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Control feats

Published:  23 July, 2008

A conference organised by the Institut National des Appellations d'Origine (INAO), held in Bordeaux at Vinexpo on 22 June as part of the 70th anniversary of the creation of the first French AOC, at once highlighted the desirability of a global system and the difficulty of reaching it. INAO president Ren Renou emphasised, We don't want a French system, we want a global system, and the more we all respect each other, the more positive the result will be'; while Alexander Tilgenkamp, deputy director-general of the Directorate-General for Agriculture at the European Commission, explained the administrative burden on EC institutions and the impasse in WTO negotiations on TRIPS (trade-related aspects of intellectual property rights).

In accordance with Renou's insistence that appellations of origin are not exclusively French, nor only of historic interest', and consistent with his opinion that France needs to look beyond its own borders for solutions, INAO had invited Fernando Bianchi de Aguiar to describe the Douro, one of the oldest appellations (1757), and Jorge Tonietto to introduce Brazil's Vale dos Vinhedos, one of the newest (2001).

David Campbell, CEO of Clos du Val, representing the Napa Valley Vintners Association (NVVA), clarified the differences between appellations of origin in the US (American Viticultural Areas, or AVAs) and those in Europe. In the former, the hierarchy (top to bottom) is brand, variety, terroir, whereas in the latter it is still the other way round, he said. A second important difference is that although AVAs are defined geographically, they are much less regulated in production terms than are AOCs, and Campbell saw little prospect of this changing.

He did, however, predict that the creation of appellations and recognition of terroir would rise in the US, and won applause from the largely French audience when he invited them to sign a petition at the NVVA stand urging the US government to show greater respect for appellations of origin worldwide. INAO general director Philippe Maugin expressed the hope that the US government might be more inclined to change its stance now that the Napa name was being hijacked not only by other American, but also by Chinese, companies.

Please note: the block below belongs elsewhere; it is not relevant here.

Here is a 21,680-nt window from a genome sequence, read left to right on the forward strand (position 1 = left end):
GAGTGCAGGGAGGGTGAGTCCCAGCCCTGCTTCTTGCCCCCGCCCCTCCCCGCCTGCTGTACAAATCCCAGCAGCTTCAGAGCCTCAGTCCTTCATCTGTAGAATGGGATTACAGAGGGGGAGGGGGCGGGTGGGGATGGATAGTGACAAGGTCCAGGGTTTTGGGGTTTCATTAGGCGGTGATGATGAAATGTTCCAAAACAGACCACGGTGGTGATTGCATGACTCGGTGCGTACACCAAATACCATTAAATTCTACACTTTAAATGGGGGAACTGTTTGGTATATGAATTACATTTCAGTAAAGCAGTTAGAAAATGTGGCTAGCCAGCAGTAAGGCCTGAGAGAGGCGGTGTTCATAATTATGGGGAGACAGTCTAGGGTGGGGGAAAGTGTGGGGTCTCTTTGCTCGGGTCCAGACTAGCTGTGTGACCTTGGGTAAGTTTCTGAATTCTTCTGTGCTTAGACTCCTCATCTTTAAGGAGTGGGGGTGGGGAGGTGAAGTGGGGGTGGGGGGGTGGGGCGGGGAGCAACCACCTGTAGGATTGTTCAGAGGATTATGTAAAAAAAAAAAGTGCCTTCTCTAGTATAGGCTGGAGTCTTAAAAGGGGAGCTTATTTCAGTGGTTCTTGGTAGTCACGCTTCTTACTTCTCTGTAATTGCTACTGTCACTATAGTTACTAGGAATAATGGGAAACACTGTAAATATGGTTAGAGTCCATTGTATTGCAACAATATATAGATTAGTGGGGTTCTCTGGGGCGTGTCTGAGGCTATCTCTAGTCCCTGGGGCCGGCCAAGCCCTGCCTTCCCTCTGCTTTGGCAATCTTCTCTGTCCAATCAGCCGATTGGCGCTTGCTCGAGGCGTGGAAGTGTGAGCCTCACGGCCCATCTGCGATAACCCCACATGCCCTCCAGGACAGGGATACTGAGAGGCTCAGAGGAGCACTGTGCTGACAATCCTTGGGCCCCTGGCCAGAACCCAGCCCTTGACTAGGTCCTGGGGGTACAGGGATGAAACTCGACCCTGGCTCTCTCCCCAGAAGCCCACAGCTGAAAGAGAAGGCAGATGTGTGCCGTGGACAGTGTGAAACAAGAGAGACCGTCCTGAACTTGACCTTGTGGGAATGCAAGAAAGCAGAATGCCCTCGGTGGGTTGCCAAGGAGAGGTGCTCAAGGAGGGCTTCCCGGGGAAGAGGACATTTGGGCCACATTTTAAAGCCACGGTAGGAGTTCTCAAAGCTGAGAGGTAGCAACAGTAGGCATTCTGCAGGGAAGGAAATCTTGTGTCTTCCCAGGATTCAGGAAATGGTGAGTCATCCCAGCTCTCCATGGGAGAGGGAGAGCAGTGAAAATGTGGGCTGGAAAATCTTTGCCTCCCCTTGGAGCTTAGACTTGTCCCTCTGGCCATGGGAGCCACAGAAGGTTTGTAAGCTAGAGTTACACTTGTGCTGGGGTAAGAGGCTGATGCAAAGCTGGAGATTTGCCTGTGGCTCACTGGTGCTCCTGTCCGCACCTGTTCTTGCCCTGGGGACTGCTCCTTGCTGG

While Campbell accepted that there would always be conflict' between the appellation and the brand in the US, Yves Bnard, president of the Union des Maisons de Champagne, representing the ngociant houses in the world's best-known appellation of origin, stressed that there was no such antagonism there. He also emphasised the need to protect intellectual property rights, and referred to the steps the Comit Interprofessionnel du Vin de Champagne has been taking to prevent Champagne being used as a generic term.

In the broadest-ranging presentation of the day - which may have reflected the way in which the new EU Common Market Organisation for Wine, to be published in 2006, is shaping up - Tilgenkamp stressed how difficult it was to make progress on TRIPS on a global scale. He explained that there is a confused situation' even within the EU, which, although it accepted the latest TRIPS agreement on an EU level, implements it at the level of the member states. As a result, there are already more than 50 pages of regulations, governing some 10,000 names (4,000 of them German). The situation will become more complicated still, Tilgenkamp warned, with the admission of new member states and the registration of other agricultural products apart from wine, to the extent that he questioned whether the EU would have the administrative capacity to manage it'.

One solution, he said, might be to afford different levels of protection to different products, prioritising those about which consumers might be most easily confused, or those which were most widely distributed. He also suggested that this would facilitate bilateral agreements, especially when unilateral ones were proving so elusive. Bilateral agreements have already been reached between the EU and Australia and Chile, but not with other important producers such as the US.

Although Brussels was often blamed for the crisis' in European wine regions, Tilgenkamp urged the EU to resist the temptation to abandon appellations in favour of brands. Although the appellation system needs serious thought', he said, it is the foundation of the production of quality' and should remain the EU producers' warhorse'. The challenge is not to replace the appellation system, he said, but how to reform it in a way that makes it more meaningful.